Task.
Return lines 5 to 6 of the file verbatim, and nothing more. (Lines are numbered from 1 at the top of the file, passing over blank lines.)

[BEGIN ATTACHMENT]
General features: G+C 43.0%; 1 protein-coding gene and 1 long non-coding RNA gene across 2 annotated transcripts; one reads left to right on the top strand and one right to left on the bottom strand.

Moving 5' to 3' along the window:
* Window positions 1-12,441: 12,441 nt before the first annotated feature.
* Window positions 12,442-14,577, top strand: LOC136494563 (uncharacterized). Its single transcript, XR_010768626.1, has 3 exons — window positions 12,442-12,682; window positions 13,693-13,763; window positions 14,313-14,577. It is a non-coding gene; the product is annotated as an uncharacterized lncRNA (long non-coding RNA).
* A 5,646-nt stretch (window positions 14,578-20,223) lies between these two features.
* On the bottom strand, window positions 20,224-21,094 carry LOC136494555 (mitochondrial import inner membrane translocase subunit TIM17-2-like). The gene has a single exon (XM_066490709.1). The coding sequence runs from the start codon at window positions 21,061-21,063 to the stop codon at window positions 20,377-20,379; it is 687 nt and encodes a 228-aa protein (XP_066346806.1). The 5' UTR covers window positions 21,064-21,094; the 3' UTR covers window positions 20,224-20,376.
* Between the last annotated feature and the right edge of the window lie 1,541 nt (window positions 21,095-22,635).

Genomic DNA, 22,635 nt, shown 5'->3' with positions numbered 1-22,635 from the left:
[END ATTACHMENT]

* A 5,646-nt stretch (window positions 14,578-20,223) lies between these two features.
* On the bottom strand, window positions 20,224-21,094 carry LOC136494555 (mitochondrial import inner membrane translocase subunit TIM17-2-like). The gene has a single exon (XM_066490709.1). The coding sequence runs from the start codon at window positions 21,061-21,063 to the stop codon at window positions 20,377-20,379; it is 687 nt and encodes a 228-aa protein (XP_066346806.1). The 5' UTR covers window positions 21,064-21,094; the 3' UTR covers window positions 20,224-20,376.